Awai et al. reported that 520 mgI/kg of contrast dose was not enough for liver enhancement in patients with chronic liver damage (Awai et al. 2004a), and Yamashita et al. reported that 600 mgI/kg of contrast dose is recommended for liver enhancement in patients with chronic liver damage (Yamashita et al. 2000). The mean contrast dose in our study was 543.6 to 593.9 mgI/kg (Table 3) in the 4 protocols. Thus, we believe that almost all cases had enough contrast dose in our study, except in patients with Protocol-D (mean contrast dose; 543.6 mgI/kg).
Injection rate is an important factor to detect hypervascularity of HCC at AP. Higher injection rate of CM allows higher HCC enhancement at AP, and TLC of HCC increases (Yanaga et al. 2007). In our study, mean of the injection flow rate in Protocol-A (3.79 mL/sec) was higher than other protocols (Table 3). In general, the higher injection flow rate works better to obtain higher detection rate of HCC, when other injection parameters are constant (Kim et al. 1995). A reason why Protocol-A did not achieve highest tumor conspicuity and TLC among the 4 protocols is that injection rate is only one factor for tumor conspicuity and TLC of HCC, and various other factors such as iodine dose, scan timing for AP relates to tumor conspicuity and TLC. In our study, injection duration, injected dose of CM per BW and scan timing at AP were different between 4 protocols. Thus the higher injection flow rate may be one reason that increases tumor conspicuity and TLC of HCC, although Protocol-A did not show higher tumor conspicuity and TLC than other protocols (Figures 3 and 5).
Moreover, when the injection duration is fixed, the peak enhancement times of aorta, portal vein, and liver constantly are approximately 10 s, 20 s, and 30 s after the any fixed injection durations, respectively (Ichikawa et al. 2006; Erturk et al. 2008). And the use of fixed injection duration (30 s) and scan delay of AP (approximately 40 s; 30 s + 10 s) after the start of CM injection are recommended to obtain sufficient peak enhancement value of hypervascular HCC (Ichikawa et al. 2006). As shown in the result of our study, median of the delay time in Protocols A and D at the AP was 40.0 s after the start of CM injection. This fact was based on the theory of “CM injection duration time + 10 s” for the AP on liver dynamic CT.
In Protocols B and C with bolus tracking system, the mean scan delay at AP was 34.92 s for Protocol-B and 32.77 s for Protocol-C, therefore they were early for the AP to depict hypervascular HCC. We thought that this is a valuable findings only through the Post-marketing surveillance by collecting data from the situation in the daily clinical settings in the community hospitals. This may be one of the causes of lower TLC in Protocols B and C than in Protocol-D in the subgroup of BW ≤ 50 kg (Figure 6). In addition, another cause is hypothesized that Protocol-D had superfluous iodine dose in regard to patients’ BW in the subgroup of BW ≤ 50 kg.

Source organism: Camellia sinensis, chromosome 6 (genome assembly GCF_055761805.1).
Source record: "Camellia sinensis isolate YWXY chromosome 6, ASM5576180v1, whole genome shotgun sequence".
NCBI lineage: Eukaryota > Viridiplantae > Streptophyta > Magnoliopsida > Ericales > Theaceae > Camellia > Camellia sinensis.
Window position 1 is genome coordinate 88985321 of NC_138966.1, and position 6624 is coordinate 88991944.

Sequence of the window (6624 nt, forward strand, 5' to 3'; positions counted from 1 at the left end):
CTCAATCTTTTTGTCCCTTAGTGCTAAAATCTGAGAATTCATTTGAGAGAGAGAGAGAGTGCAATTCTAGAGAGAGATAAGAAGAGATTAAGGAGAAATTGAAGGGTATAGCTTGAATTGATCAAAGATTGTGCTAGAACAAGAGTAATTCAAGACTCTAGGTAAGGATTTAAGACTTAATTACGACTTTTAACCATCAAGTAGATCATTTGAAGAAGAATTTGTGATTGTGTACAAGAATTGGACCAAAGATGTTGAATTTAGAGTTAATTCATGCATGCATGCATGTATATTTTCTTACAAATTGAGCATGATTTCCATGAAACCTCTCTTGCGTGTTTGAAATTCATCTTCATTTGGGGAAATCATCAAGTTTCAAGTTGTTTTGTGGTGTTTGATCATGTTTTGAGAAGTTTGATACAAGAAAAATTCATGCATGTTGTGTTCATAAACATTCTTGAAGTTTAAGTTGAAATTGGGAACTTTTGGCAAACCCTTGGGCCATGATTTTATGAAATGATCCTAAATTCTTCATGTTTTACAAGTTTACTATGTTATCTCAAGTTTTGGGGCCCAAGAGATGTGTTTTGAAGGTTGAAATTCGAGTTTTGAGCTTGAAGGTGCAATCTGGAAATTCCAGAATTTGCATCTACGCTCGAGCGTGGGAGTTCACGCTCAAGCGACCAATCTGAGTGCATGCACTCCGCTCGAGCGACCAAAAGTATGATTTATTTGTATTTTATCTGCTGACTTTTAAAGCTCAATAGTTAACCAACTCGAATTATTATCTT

We believe that the scan delay for the AP in Protocols B and C used in daily clinical settings in the community hospitals was shorter than optimal. This may result in the lower tumor conspicuity and TLC in the qualitative and quantitative analysis. Therefore the trigger point of CM arrival and the scan delayed time after aortic arrival by using bolus tracking system should be optimized.
There are several potential limitations of our study design. First, our study includes heterogeneous protocols for dynamic liver CT, and characters of HCC are different between 4 protocols. Therefore, we collected a relatively large number of patients to overcome the variations among patients. Second, a bolus tracking system may not work as optimized scan delay in several hospitals, because the delay after bolus tracking for AP is shorter than other protocols without bolus tracking systems. From our results, we should warn diagnostic radiologists that liver dynamic CT has to be performed with an optimal time delay after the threshold of the bolus tracking system. Third, our fixed dose (100 mL) of 300 mgI/mL of iohexol appears to be inadequate for Western people. However, most of the patients in our study weighed less than 60 kg (mean, 58.1 kg), and 100 mL is still used in Japanese hospitals, so we chose this dose for Protocol-D. Our results should be more obvious in a Western population with a higher mean body weight of 70 kg or more. Despite these limitations, we believe it clinically significant that the finding on the protocols of BW-tailored dose of CM and/or fixed injection duration indicated by the data obtained from single institution was replicated also in daily clinical settings, especially to standardize CM injection protocol nationwide or worldwide.